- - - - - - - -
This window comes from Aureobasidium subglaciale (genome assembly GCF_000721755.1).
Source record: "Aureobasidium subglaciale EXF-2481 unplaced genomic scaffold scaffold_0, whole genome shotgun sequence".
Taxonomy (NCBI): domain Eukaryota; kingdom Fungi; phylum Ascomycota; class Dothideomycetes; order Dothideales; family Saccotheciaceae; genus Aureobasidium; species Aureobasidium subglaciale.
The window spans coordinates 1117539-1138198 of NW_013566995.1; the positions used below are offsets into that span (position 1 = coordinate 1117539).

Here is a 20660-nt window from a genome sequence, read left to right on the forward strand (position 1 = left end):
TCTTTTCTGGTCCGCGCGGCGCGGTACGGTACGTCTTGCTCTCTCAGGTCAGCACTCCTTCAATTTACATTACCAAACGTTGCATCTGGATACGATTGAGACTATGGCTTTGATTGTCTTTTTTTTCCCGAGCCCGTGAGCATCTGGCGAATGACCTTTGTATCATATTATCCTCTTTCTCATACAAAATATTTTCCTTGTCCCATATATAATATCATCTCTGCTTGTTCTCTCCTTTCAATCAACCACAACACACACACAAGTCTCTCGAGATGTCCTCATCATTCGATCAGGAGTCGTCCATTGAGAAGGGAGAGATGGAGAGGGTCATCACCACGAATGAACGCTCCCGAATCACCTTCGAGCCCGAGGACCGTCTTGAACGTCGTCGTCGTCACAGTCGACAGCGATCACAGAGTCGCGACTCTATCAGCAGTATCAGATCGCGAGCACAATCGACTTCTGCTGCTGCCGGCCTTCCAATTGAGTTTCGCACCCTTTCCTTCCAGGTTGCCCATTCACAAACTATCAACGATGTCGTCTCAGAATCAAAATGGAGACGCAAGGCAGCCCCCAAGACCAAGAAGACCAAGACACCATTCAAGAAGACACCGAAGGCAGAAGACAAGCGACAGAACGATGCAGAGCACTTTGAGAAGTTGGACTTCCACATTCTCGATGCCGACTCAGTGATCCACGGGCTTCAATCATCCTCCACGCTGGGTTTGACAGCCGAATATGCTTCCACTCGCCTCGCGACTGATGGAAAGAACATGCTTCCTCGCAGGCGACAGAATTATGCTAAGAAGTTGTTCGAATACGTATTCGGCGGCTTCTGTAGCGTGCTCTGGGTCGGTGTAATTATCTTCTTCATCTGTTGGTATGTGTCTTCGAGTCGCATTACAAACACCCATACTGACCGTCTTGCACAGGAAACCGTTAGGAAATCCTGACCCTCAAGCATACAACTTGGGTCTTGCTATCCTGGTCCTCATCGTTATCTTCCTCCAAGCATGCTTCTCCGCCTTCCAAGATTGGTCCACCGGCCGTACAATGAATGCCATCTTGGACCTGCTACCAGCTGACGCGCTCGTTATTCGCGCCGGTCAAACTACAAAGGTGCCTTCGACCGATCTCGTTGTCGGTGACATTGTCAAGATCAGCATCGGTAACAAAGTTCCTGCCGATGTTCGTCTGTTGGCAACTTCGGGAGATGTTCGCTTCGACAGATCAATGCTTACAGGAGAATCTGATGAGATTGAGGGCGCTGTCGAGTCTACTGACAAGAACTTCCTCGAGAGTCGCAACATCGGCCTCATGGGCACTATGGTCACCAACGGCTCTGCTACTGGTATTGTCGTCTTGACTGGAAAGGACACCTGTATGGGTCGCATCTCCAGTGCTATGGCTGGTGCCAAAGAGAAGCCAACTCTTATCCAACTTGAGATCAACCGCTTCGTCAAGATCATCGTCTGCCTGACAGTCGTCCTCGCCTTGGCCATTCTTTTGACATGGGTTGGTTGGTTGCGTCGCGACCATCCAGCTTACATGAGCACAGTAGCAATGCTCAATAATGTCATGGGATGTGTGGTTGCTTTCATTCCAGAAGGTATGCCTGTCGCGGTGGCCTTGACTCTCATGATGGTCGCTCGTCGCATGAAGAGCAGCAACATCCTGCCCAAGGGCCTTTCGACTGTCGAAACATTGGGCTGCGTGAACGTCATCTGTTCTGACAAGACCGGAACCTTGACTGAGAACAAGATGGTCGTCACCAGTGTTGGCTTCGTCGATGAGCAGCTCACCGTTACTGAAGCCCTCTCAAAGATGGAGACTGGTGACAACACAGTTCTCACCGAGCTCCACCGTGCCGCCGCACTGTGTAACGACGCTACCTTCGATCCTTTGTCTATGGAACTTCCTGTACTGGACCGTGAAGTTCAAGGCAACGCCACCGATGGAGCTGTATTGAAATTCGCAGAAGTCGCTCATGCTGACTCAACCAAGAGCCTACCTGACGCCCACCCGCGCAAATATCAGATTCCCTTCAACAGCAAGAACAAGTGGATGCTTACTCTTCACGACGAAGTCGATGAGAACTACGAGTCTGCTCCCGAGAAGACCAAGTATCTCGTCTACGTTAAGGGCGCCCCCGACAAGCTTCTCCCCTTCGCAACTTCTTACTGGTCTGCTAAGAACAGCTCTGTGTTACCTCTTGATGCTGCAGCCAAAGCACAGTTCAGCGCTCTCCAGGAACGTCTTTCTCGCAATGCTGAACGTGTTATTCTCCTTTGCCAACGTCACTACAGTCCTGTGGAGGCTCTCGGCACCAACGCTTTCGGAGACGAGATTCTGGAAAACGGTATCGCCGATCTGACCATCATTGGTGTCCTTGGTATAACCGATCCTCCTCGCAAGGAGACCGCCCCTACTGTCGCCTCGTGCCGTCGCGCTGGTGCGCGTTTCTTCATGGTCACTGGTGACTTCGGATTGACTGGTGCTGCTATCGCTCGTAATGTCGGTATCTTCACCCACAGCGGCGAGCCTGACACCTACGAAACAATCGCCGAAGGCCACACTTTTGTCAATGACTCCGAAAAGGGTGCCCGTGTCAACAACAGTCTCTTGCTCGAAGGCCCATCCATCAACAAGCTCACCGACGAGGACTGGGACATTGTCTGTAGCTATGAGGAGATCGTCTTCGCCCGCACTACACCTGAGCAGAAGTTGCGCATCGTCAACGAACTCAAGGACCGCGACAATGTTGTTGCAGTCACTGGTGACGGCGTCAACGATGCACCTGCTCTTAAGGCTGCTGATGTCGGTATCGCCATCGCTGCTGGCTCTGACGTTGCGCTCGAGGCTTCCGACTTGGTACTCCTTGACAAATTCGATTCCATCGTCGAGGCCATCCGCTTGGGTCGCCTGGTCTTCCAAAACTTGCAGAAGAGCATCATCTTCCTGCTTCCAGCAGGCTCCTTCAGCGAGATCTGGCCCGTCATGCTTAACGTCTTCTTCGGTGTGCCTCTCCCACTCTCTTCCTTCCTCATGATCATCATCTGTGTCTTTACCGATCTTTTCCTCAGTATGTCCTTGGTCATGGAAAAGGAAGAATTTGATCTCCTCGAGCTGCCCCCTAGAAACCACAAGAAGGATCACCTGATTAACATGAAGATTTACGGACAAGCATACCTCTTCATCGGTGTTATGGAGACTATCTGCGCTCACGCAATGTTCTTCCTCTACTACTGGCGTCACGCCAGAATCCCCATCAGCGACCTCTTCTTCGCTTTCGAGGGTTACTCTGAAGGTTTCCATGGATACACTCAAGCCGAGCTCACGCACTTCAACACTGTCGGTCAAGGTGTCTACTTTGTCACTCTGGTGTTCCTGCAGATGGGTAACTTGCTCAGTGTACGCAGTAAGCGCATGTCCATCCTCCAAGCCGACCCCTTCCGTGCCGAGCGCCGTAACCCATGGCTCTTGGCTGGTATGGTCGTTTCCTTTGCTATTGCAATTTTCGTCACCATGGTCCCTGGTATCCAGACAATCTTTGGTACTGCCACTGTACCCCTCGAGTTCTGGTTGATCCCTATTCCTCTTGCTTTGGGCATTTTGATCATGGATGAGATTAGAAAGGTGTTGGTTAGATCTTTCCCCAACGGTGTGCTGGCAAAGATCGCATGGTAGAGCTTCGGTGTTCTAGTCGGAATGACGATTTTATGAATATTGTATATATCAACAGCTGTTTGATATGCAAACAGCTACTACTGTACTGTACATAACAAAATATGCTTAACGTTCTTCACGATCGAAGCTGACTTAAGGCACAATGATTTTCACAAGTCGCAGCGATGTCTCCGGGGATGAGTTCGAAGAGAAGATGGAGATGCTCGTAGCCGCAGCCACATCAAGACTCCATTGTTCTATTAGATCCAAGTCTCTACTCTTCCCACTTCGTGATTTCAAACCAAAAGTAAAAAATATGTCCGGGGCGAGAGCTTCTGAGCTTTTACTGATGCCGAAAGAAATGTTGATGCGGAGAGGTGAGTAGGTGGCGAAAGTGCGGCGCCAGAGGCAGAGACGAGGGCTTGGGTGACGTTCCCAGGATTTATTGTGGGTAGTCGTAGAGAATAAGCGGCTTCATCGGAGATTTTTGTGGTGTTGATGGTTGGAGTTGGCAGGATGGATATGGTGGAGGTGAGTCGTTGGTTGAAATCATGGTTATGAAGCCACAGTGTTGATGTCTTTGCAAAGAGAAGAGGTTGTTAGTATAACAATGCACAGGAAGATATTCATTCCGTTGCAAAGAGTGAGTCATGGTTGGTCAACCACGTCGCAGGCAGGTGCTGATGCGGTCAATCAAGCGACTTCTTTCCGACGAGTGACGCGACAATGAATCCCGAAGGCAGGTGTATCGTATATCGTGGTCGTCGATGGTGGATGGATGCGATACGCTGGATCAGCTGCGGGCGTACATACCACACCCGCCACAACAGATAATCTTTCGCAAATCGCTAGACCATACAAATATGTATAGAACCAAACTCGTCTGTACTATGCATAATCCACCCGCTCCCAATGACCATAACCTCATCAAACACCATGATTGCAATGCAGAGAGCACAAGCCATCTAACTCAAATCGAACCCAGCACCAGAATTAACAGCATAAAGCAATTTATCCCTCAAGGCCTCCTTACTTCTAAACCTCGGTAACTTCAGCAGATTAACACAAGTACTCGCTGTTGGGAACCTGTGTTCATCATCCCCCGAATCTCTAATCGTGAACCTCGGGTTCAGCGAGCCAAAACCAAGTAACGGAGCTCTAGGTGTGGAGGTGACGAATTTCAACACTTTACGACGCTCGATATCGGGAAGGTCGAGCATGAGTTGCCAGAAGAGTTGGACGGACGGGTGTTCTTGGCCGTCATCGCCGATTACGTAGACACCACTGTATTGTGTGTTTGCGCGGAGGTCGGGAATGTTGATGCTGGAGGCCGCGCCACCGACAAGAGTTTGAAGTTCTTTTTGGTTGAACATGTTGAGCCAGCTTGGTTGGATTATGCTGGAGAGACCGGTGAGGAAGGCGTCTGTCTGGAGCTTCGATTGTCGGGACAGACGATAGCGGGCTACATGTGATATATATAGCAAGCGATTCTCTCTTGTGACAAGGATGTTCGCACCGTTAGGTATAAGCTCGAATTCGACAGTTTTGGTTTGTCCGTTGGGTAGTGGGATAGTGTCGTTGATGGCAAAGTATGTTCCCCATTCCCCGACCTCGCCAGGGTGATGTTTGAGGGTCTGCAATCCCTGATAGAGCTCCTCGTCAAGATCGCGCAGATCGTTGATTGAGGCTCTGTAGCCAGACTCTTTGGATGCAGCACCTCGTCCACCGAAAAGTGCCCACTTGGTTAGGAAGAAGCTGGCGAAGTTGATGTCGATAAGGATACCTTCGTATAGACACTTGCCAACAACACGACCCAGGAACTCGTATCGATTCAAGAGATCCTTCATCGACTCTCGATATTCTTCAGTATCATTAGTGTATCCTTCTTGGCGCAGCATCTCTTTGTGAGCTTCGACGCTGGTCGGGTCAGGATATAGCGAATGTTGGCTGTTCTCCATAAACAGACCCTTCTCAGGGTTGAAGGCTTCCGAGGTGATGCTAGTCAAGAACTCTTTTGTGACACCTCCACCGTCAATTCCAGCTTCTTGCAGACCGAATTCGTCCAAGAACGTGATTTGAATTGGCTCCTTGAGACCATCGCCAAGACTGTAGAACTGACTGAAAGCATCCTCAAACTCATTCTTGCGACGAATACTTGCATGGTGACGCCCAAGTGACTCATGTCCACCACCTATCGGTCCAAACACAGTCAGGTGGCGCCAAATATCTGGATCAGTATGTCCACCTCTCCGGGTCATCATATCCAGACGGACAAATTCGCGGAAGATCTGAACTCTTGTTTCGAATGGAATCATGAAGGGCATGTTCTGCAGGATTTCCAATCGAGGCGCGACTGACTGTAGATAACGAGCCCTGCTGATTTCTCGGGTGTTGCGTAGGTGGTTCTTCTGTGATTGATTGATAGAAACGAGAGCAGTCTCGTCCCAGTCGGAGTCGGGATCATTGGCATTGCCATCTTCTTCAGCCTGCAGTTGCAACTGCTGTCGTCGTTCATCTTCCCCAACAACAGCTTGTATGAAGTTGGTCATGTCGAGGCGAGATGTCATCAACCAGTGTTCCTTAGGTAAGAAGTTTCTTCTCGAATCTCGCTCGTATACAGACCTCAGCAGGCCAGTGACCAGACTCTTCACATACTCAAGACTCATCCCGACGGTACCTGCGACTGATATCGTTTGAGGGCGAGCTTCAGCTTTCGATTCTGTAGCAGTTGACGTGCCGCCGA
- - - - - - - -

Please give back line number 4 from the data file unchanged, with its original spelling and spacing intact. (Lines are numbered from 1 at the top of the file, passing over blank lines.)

The window spans coordinates 1117539-1138198 of NW_013566995.1; the positions used below are offsets into that span (position 1 = coordinate 1117539).